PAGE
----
When mesothelioma is suspected, physicians will order a battery of tests. These tests are used to confirm or reject a mesothelioma diagnosis.
For the first step, doctors use a general physical and full medical history to review the potential for mesothelioma. This includes an occupational history because most cases of mesothelioma come from workplace exposure. During the physical, doctors will look for obvious signs and symptoms of the disease, such as chest congestion, abdominal swelling or heart palpitations. Because these symptoms are easily misinterpreted as other diseases, it is vital to consult with a doctor who is skilled in diagnosing mesothelioma.
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There are several varieties of imaging scans available to physicians. For a mesothelioma diagnosis, some doctors may choose to use just one, while other run a series of imaging tests using a variety of methods. Each comes with a set of risks and complications:
- X-ray - X-ray machines use a form of electromagnetic radiation and have been used for decades. X-rays are often used to diagnose mesothelioma and other less dangerous diseases including bronchitis. They allow physicians to see soft-tissue and bone areas that are filled with fluids and unusual masses. If an X-ray detects anything abnormal, doctors usually move to more advanced imaging tests. The radiation that X-ray machines emit is known to be cancerous so precautions are taken when using the machine.
- CT Scan - Also known as a CAT or a Computer Tomography scan, this is often used to locate tumors and defining the progress of the disease. The machine creates three-dimensional images to allow for a clear view of the injured areas. CT scans are typically used when diagnosing pleural mesothelioma and peritoneal mesothelioma because of their accuracy. Even though CT scans are widely used, the images produced are not as clear as an MRI.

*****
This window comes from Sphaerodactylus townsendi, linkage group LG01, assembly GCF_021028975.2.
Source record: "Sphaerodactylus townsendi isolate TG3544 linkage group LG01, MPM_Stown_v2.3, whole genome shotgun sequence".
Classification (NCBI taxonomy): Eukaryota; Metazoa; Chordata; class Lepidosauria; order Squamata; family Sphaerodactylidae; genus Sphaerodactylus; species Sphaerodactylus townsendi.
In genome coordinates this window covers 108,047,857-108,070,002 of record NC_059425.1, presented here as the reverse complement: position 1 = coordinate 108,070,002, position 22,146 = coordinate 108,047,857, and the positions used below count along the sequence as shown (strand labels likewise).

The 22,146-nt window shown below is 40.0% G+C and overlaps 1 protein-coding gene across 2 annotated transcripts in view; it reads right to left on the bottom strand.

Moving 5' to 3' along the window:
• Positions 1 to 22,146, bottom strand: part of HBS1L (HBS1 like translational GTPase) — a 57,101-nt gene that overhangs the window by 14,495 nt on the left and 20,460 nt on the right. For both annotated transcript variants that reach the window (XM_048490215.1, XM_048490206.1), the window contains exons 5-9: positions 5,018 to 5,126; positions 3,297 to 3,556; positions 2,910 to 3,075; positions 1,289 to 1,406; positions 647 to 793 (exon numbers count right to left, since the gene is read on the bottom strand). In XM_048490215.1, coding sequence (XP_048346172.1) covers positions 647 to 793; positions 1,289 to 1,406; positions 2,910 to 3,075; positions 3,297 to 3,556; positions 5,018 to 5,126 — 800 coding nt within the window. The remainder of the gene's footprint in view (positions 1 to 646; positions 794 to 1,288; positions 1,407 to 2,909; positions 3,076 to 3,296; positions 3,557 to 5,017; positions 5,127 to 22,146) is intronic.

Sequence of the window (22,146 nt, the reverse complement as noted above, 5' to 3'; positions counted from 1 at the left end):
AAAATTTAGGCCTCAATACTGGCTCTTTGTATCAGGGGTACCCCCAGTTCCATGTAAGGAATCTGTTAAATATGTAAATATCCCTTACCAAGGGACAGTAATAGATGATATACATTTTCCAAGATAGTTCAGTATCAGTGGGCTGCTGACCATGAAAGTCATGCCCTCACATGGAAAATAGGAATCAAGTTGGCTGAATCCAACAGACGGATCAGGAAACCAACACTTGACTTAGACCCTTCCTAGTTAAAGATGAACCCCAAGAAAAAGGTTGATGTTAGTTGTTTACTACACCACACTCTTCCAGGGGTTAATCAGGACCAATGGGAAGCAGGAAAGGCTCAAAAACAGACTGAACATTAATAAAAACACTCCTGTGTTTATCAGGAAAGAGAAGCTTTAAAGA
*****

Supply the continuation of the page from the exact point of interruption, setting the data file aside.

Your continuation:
- MRI - A magnetic resonance imaging (MRI) test is frequently used to get a clear view of internal body structures. The machine uses magnets and radio waves to get a clear picture. The images are so clear that doctors frequently use MRIs to view cancerous cells prior to biopsies or resections. For many patients, an MRI is not comfortable and causes a feeling of claustrophobia. During typical MRIs, patients must lay still on a table that slides into a tunnel-shaped area. Newer models of the machine, called Open MRIs, help alleviate this stress.
- PET Scans - This imaging test, called positron emission tomography, utilizes radioactive molecules to produce an image. Patients ingest or are injected with a tracer that contains radioactive elements. The machine is then able to trace the flow of the liquid through the body to determine problems. A PET scan shows essential information about injured tissue. PET scans are used to stage the mesothelioma and to help make the decision about treatment options.
Once a series of diagnostic tests is complete, many doctors will order biopsies to confirm a diagnosis.
Biopsies are a vital step to any mesothelioma diagnoses because they allow doctors to view real tissue instead of computer-generated images. There are three main types:
- Fine Needle Aspiration - Also known as an FNA, this uses a thin needle to extract cells from a tumor or lesion.
- Needle Biopsy - A thicker needle, often guided by ultrasound, is used to remove cells and tissue for further examination.
- Surgical Biopsy - Doctors remove tissue and cell samples through a surgical incision.
Once the series of tests is completed, many physicians are able to determine the type and stage of the mesothelioma.
American Cancer Society. What is Malignant Mesothelioma? Retrieved from http://www.cancer.org/cancer/malignantmesothelioma/detailedguide/malignant-mesothelioma-malignant-mesothelioma
CancerQuest. “Frequently Asked Questions: Biopsies.” Retrieved from http://search.yahoo.com/r/_ylt=A0geuqvuUXxSeTEAZGxXNyoA;_ylu=X3oDMTExMnAxaWlzBHNlYwNzcgRwb3MDMQRjb2xvA2FjMgR2dGlkA0RGRDVfMQ--/SIG=120khgggl/EXP=1383907950/**http%3a//www.cancerquest.org/faq-breast-biopsy